While Derrick Favors and Rudy Gobert have undoubtedly solidified themselves as the Jazz’s starters in the post, each of the players behind them on the depth chart have a lot to prove as they fight for meaningful time in the rotation. Here’s a look at each reserve big and how their minutes and roles likely ought to shake out next season.

Apr 10, 2016; Denver, CO, USA; Utah Jazz forward Trey Lyles (41) controls the ball in the second quarter against the Denver Nuggets at the Pepsi Center. Mandatory Credit: Isaiah J. Downing-USA TODAY Sports

Apr 10, 2016; Denver, CO, USA; Utah Jazz forward Trey Lyles (41) controls the ball in the second quarter against the Denver Nuggets at the Pepsi Center. Mandatory Credit: Isaiah J. Downing-USA TODAY Sports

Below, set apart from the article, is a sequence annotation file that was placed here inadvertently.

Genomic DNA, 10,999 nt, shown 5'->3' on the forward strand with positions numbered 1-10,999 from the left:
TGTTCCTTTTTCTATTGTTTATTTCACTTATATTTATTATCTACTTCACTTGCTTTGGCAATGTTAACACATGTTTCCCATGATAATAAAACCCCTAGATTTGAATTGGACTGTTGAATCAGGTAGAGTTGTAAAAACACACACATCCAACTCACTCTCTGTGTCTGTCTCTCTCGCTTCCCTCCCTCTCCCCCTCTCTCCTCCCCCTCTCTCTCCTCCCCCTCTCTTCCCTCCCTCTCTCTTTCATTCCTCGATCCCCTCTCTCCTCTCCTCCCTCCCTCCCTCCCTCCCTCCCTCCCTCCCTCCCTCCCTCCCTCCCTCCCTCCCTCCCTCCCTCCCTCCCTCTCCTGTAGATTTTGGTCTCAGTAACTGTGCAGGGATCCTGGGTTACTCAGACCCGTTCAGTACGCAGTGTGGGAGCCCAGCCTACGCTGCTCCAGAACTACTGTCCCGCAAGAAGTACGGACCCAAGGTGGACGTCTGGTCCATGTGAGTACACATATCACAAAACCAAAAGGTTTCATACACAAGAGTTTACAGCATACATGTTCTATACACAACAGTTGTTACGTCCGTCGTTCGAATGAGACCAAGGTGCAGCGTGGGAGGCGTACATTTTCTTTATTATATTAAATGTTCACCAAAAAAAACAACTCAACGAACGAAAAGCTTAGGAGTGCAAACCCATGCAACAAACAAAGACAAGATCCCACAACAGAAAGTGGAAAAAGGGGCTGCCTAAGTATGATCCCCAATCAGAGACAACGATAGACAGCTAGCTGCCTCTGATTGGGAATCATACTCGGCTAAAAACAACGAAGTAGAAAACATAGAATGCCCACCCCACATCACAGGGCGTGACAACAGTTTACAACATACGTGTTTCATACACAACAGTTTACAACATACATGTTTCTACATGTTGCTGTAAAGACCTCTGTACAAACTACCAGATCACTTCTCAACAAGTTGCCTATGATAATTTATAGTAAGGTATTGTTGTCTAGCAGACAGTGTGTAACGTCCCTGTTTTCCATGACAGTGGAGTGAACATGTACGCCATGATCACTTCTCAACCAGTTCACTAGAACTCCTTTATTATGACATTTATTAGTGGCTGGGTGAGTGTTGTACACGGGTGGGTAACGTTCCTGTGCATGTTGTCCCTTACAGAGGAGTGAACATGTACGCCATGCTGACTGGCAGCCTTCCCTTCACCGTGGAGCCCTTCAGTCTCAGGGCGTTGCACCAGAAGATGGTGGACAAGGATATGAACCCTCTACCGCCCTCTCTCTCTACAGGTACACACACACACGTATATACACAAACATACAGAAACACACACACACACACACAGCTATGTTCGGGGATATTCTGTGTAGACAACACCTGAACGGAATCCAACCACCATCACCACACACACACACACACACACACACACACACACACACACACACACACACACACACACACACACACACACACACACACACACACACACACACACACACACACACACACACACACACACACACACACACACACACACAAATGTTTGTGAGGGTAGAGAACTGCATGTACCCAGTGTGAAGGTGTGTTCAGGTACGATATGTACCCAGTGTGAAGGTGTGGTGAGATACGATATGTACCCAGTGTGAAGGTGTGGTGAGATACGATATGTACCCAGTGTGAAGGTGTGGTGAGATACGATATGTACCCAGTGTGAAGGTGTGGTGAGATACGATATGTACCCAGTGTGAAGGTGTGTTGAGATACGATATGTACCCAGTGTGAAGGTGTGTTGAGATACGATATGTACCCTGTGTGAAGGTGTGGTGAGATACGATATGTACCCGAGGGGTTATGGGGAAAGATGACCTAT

Trey Lyles

Second-year power forward Trey Lyles had a strong finish to the year last season and further proved his development with an exceptional showing during NBA Summer League. After averaging just shy of 13 points per game in the final month of the regular season, Lyles went on to be the Las Vegas Summer League’s leading scorer at 29 points per game.

Though he is a very different player from Favors – less of a low-post bruiser and more of a versatile stretch-four – he still should log the most minutes at the back-up four spot. Not only does the young power forward need the experience, but his play during the summer showed that he is now a more reliable option with an improved three-point shooting ability and overall offensive arsenal.